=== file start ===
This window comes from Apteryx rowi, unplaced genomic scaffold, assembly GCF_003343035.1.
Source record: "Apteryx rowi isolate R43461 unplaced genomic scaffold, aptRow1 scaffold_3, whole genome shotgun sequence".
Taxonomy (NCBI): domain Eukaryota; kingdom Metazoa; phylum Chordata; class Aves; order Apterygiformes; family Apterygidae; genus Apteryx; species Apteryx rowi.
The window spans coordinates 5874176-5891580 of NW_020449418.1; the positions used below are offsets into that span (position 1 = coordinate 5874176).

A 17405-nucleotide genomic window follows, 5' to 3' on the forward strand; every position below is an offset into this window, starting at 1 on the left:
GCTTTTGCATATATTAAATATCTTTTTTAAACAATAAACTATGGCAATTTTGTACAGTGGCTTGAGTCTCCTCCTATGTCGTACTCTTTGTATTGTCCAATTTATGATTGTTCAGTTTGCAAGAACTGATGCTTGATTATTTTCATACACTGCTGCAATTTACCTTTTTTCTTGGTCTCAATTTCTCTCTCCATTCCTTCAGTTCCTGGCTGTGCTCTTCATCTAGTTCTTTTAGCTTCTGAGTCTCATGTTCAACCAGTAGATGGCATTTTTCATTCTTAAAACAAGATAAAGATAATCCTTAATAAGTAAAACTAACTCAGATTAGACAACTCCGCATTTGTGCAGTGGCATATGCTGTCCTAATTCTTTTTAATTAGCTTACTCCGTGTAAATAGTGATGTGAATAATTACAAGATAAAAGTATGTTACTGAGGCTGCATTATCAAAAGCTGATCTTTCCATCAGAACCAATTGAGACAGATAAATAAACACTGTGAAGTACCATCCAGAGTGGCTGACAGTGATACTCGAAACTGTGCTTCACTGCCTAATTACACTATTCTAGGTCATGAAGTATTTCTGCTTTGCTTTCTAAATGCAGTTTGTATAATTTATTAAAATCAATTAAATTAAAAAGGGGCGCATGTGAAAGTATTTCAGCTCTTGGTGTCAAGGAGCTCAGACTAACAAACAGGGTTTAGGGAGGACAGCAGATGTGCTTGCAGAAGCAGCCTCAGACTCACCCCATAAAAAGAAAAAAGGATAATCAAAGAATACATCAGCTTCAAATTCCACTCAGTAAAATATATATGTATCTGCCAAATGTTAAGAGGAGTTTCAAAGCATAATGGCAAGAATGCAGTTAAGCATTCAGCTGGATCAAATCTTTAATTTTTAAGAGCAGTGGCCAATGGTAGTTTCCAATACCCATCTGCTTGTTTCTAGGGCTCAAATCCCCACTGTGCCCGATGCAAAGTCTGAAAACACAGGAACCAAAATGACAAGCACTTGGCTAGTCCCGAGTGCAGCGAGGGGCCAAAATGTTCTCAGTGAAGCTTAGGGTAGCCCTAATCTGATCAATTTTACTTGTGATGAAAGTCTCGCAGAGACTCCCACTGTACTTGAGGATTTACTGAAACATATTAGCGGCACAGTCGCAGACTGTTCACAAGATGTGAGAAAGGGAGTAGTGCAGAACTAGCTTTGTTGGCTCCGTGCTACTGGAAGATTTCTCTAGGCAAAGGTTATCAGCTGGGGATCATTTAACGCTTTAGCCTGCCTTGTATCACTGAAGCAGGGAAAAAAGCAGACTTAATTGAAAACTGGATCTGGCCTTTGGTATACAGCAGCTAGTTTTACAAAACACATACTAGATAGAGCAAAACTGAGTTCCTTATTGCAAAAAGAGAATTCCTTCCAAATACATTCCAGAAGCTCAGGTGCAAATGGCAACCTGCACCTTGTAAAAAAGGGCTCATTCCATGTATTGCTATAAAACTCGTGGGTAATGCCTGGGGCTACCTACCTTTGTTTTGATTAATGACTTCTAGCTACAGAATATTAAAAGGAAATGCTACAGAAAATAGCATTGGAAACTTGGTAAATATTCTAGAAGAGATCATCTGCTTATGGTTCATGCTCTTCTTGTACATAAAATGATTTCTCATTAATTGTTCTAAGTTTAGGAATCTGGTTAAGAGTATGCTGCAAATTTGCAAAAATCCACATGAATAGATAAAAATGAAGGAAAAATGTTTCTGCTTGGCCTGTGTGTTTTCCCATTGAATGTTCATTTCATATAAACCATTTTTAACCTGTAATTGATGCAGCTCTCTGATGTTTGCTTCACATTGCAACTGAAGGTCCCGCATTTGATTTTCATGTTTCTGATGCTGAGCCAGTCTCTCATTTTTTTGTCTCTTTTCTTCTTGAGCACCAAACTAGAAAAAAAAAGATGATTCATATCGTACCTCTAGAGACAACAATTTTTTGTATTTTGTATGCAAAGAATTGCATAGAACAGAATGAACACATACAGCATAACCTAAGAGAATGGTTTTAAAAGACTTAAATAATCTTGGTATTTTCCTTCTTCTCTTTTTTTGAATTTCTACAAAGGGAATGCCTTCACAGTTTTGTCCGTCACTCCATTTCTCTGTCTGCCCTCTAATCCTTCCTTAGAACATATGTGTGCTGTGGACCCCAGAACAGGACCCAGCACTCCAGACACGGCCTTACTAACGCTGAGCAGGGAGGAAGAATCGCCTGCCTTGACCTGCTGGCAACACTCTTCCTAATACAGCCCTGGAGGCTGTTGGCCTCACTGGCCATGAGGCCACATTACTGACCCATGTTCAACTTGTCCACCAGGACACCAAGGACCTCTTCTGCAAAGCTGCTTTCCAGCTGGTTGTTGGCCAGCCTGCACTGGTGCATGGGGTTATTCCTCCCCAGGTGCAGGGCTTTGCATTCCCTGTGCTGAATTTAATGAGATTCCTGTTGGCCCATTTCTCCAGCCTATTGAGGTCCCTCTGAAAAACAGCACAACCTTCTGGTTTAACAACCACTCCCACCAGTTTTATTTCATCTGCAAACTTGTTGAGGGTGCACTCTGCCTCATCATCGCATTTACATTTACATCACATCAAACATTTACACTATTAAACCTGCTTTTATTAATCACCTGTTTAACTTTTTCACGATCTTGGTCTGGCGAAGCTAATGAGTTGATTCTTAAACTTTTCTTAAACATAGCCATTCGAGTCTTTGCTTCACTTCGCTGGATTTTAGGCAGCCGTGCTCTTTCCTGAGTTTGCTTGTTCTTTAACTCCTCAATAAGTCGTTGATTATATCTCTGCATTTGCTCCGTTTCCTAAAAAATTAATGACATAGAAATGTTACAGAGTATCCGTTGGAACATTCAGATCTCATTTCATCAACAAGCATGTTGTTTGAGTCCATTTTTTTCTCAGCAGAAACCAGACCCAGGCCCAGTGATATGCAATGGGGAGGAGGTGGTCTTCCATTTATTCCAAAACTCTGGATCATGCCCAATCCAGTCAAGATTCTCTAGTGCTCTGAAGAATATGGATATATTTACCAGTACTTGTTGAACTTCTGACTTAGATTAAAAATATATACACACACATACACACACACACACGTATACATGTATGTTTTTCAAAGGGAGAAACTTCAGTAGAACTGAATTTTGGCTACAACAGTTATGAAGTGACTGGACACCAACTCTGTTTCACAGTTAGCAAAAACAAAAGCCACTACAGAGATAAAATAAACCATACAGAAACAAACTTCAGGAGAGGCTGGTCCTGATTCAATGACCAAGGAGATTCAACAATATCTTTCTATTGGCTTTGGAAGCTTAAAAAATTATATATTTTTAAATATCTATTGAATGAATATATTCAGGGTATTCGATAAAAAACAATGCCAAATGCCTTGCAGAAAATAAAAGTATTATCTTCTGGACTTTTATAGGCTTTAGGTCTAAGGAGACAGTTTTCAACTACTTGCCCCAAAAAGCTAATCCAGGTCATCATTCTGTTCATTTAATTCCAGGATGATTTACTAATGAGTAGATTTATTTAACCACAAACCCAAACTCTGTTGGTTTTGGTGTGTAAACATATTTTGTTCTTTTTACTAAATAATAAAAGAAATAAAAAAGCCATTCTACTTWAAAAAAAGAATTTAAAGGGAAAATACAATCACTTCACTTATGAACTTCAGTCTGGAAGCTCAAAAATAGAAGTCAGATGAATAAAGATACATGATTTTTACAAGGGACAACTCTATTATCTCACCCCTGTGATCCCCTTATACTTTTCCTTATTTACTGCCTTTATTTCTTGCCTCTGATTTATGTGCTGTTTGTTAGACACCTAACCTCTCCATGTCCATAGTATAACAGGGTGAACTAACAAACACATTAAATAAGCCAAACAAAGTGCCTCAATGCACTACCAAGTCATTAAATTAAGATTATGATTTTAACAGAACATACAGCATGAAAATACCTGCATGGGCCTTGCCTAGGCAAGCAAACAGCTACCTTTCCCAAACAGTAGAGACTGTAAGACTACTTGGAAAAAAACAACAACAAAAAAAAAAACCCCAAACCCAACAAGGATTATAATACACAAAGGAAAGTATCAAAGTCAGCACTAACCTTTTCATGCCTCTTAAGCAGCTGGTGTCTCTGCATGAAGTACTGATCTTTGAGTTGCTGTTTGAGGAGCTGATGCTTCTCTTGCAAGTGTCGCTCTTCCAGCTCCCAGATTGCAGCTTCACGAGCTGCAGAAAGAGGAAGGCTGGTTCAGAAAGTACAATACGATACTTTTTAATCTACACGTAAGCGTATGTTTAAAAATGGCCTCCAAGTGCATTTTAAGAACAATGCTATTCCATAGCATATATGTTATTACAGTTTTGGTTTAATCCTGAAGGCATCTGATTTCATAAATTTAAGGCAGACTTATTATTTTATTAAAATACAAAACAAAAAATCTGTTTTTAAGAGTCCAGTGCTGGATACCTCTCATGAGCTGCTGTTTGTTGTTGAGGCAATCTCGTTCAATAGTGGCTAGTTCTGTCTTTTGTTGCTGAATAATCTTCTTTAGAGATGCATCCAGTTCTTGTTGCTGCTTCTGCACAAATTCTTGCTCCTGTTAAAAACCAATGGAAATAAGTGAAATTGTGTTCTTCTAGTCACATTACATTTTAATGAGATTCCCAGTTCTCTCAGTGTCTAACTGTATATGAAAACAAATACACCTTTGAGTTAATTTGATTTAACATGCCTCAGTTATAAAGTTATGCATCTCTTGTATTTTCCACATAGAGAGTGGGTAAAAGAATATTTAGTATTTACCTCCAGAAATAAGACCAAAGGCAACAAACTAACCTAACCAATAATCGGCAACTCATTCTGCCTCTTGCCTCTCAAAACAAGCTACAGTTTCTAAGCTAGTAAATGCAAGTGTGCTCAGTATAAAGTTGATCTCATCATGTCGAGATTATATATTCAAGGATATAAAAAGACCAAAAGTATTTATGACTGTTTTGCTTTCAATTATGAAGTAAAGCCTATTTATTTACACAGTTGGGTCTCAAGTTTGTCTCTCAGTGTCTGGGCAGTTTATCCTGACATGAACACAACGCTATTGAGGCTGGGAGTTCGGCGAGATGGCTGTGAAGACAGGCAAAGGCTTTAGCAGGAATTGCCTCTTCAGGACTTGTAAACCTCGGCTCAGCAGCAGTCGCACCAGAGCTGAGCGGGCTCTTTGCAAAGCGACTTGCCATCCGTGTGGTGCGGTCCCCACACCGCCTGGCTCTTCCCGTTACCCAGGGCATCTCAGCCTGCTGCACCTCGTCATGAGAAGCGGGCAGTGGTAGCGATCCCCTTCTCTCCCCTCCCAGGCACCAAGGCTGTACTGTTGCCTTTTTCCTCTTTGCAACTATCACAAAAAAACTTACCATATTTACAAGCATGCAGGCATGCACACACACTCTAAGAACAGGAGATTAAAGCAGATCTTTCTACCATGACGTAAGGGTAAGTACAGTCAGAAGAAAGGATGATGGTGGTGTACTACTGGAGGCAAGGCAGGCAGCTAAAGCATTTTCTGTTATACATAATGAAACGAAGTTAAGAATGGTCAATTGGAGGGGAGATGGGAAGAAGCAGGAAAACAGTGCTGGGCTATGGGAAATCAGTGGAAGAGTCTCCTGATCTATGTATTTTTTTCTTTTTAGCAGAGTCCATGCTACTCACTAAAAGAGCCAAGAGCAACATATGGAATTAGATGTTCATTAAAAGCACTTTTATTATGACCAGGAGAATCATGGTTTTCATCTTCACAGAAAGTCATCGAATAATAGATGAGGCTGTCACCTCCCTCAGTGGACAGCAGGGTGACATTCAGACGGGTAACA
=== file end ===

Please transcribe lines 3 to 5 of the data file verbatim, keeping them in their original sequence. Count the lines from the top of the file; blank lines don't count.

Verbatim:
Taxonomy (NCBI): domain Eukaryota; kingdom Metazoa; phylum Chordata; class Aves; order Apterygiformes; family Apterygidae; genus Apteryx; species Apteryx rowi.
The window spans coordinates 5874176-5891580 of NW_020449418.1; the positions used below are offsets into that span (position 1 = coordinate 5874176).

A 17405-nucleotide genomic window follows, 5' to 3' on the forward strand; every position below is an offset into this window, starting at 1 on the left: